The district court thereafter entered judgment on the FELA verdict and ordered that if the judgment were overturned on appeal, the Dixons could nonetheless recover on the state law verdicts that had been rendered in their favor. CSX brought this appeal, challenging the district court's denial of CSX's motions to bifurcate the trial and for judgment notwithstanding the verdict (JNOV), and its admission of testimony from two of Dixon's expert witnesses. We address these challenges in turn.


CSX moved to bifurcate the trial pursuant to Fed.R.Civ.P. 42(b) so that the jury would determine in the first proceeding whether, at the time of the accident, Mr. Dixon was employed by CSX within the meaning of FELA and, depending upon its resolution of this question, would determine in the second proceeding whether CSX was liable to Dixon on either his FELA or state law claims. The district court denied the motion without comment. J.A. at 62-63.

CSX argues that the district court abused its discretion in refusing to bifurcate the trial. Although trial courts must be given wide latitude in managing the litigation before them, we agree that under the particular circumstances of this case, it was an abuse of discretion to deny the motion to bifurcate. As a consequence of the simultaneous trial of the FELA claim and the North Carolina causes of action, the jury heard inflammatory evidence on Mrs. Dixon's loss of consortium that, although relevant to the Dixons' state law claims, was irrelevant to the FELA claim, and it heard incitive evidence relevant to the FELA claim that was irrelevant to the Dixons' state law actions. The inevitable effect of the introduction of this highly prejudicial evidence was to deny CSX the fair trial to which it was entitled on both the Dixons' federal and state claims.

With respect to the loss of consortium claim, the jury heard emotional testimony from Mrs. Dixon that she had had a "wonderful marriage" with Mr. Dixon; that her husband had always been affectionate and considerate toward her; that the two had had a "wonderful sex relationship"; but that their relationship had been unalterably affected for the worse as a result of the accident. Id. at 785-87, 791-92, 807. This testimony was so powerful that, according to CSX, see Appellant's Br. at 45, several jurors openly wept during its presentation. Additionally, the Dixons introduced birthday and anniversary cards that they had exchanged over the years as evidence of the quality of the relationship that they had enjoyed prior to the accident. J.A. at 805-07, 1138-61.

The jury also viewed the videotaped deposition of Dr. Kirkwood Schultz, who testified that the accident had plunged Mrs. Dixon into a severe suicidal depression and forced her to work "when her feet were rotting off and pus was running out of her feet" and otherwise to jeopardize her health in order to keep the family together. Id. at 698-99. All of this evidence, of course, was admissible on the issue of Mrs. Dixon's damages, and perhaps even on the issue of Mr. Dixon's damages, under state law. Because loss of consortium is not actionable under FELA, however, see supra note 3, this highly prejudicial evidence was irrelevant to Mr. Dixon's FELA claim. See Minneapolis, St. P. & S. Ste. M. Ry. v. Moquin, 283 U.S. 520, 521, 51 S.Ct. 501, 502, 75 L.Ed. 1243 (1931) ("In actions under [FELA] no verdict can be permitted to stand which is found to be in any degree the result of appeals to passion and prejudice."); see also Chicago, St. P., M. & O. R. Co. v. Arnold, 160 F.2d 1002, 1008 (8th Cir.1947); Southern Pac. Co. v. Ralston, 67 F.2d 958, 959-60 (10th Cir.1933).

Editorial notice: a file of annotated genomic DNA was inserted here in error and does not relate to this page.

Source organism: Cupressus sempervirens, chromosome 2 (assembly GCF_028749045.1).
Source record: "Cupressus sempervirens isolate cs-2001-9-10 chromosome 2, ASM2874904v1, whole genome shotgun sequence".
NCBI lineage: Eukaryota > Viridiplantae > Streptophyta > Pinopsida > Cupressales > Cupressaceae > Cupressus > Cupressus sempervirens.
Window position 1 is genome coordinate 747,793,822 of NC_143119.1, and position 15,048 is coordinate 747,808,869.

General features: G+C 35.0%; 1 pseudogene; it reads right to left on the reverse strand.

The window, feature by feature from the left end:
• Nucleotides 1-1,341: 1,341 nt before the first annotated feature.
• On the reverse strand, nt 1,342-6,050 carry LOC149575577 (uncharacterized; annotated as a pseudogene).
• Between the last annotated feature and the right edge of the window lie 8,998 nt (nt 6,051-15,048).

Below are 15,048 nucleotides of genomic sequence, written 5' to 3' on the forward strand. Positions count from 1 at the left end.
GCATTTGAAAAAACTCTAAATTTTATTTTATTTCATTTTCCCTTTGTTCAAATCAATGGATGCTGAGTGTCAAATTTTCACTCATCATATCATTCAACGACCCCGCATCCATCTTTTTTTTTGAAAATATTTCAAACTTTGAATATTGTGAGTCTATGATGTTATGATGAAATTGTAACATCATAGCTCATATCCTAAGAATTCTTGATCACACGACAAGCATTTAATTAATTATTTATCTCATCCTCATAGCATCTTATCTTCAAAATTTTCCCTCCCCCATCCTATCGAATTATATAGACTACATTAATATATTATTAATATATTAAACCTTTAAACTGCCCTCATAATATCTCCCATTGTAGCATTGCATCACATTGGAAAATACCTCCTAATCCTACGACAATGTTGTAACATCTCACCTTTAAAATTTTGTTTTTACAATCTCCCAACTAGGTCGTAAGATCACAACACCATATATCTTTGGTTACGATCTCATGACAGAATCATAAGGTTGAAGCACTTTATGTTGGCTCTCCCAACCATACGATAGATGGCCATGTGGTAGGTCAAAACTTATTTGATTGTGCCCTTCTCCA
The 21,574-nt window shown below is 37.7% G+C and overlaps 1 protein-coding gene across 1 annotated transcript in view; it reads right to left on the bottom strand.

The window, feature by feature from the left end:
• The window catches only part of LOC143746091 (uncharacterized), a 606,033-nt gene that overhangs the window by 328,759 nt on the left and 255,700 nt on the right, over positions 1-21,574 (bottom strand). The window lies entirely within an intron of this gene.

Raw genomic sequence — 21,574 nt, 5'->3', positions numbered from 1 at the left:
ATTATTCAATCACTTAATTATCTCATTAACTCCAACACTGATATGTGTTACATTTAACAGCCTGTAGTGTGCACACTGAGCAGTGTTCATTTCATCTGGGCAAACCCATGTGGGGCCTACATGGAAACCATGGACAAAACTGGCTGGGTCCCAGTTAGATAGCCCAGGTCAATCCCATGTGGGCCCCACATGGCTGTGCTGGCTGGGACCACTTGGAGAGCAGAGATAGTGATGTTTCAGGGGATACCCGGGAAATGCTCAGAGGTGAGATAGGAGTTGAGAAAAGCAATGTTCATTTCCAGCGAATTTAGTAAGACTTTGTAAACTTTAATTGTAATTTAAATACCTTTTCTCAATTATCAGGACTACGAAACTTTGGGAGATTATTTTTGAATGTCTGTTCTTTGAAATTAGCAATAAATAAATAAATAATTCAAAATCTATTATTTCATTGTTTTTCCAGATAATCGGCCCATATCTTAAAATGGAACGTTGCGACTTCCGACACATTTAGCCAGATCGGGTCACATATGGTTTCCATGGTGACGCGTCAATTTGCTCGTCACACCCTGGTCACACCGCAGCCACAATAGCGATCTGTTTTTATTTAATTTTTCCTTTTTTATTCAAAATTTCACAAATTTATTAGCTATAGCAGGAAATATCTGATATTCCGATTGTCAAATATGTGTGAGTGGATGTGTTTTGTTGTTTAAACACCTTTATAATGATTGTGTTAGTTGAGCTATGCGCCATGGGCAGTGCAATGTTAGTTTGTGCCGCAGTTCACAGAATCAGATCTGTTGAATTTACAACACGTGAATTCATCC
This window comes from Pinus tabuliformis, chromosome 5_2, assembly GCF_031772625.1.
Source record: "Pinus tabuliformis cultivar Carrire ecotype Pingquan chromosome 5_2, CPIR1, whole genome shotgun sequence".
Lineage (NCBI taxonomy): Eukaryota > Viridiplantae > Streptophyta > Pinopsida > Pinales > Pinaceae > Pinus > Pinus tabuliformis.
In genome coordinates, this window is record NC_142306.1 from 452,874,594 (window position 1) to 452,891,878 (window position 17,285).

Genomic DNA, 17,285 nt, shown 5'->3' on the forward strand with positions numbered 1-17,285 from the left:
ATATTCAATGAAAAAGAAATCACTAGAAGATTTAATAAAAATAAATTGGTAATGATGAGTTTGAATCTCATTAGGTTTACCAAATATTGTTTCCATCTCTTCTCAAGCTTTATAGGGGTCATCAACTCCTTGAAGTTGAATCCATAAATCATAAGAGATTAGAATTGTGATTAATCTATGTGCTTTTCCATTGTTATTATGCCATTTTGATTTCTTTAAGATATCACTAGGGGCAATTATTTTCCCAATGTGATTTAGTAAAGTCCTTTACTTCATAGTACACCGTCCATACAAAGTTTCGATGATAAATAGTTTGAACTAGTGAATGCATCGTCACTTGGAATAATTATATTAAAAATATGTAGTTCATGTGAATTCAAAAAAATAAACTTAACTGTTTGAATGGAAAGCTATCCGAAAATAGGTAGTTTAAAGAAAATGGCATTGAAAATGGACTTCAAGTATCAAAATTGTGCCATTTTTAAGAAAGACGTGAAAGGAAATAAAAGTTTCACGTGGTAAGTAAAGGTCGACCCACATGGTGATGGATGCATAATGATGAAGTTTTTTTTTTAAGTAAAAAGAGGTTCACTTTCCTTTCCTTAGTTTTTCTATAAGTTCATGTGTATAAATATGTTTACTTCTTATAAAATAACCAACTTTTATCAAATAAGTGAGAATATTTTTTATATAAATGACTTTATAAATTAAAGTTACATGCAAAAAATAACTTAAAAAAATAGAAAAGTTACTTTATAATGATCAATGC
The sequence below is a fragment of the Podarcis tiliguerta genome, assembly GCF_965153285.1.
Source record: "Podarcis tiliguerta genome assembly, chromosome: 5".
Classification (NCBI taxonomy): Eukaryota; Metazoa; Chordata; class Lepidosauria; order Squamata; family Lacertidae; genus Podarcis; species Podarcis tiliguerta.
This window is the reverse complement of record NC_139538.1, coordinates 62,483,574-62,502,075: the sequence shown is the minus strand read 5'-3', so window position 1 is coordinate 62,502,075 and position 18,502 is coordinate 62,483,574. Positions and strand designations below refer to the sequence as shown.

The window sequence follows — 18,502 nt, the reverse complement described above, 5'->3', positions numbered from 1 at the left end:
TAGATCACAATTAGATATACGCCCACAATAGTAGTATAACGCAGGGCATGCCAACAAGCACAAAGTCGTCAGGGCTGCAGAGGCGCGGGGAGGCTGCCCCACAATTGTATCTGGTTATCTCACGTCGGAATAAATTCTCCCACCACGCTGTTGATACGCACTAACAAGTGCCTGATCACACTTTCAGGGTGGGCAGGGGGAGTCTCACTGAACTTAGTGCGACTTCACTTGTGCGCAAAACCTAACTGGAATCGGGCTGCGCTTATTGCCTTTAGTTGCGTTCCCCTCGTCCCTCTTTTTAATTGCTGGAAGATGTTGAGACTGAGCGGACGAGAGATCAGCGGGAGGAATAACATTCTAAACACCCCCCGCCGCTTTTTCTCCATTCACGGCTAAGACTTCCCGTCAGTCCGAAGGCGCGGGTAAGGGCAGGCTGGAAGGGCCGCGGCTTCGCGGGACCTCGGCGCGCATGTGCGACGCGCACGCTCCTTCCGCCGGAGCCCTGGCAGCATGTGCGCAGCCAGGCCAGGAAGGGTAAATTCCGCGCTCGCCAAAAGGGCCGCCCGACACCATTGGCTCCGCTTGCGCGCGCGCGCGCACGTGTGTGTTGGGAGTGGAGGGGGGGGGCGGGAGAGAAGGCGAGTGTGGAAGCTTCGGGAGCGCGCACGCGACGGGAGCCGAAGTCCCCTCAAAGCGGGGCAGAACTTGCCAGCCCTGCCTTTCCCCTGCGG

With respect to Mr. Dixon's FELA claim, the jury heard extensive testimony on the question of whether Mr. Dixon was employed by CSX. Two former SWIB employees testified that they considered themselves CSX employees and Mrs. Dixon and her son testified that they believed Mr. Dixon worked for the railroad. J.A. at 536-37, 559-60, 579-81, 770-71, 783-84. There was also testimony from the former general manager of SWIB that Mr. Dixon was covered under the Railroad Retirement Act and the Railroad Unemployment Insurance Act, id. at 519-21, 525-26, statutes that differ significantly from FELA in that they expressly cover weighing and inspection bureau employees, see 45 U.S.C. §§ 231(a)(1)(i), (iv); 351(a), (b). Appellees presumably intended for the jury to infer from this testimony that Dixon was, or at least thought he was, a railroad employee for purposes of FELA.

This testimony regarding Mr. Dixon's employment served as the foundation for Dixon's closing argument in which counsel characterized CSX as a "ruthless" employer more concerned with "the bottom line" than with the well-being of its employees, J.A. at 964; an employer that "no longer want[ed] to have to contribute to [its] responsibilities to the employees [it] formerly had [i.e., Mr. Dixon]," id. at 941; and an employer that had bullied employees, threatening them with termination if they did not testify in the railroad's favor at Mr. Dixon's trial. Id. at 963-64. 4 While all of this testimony was relevant...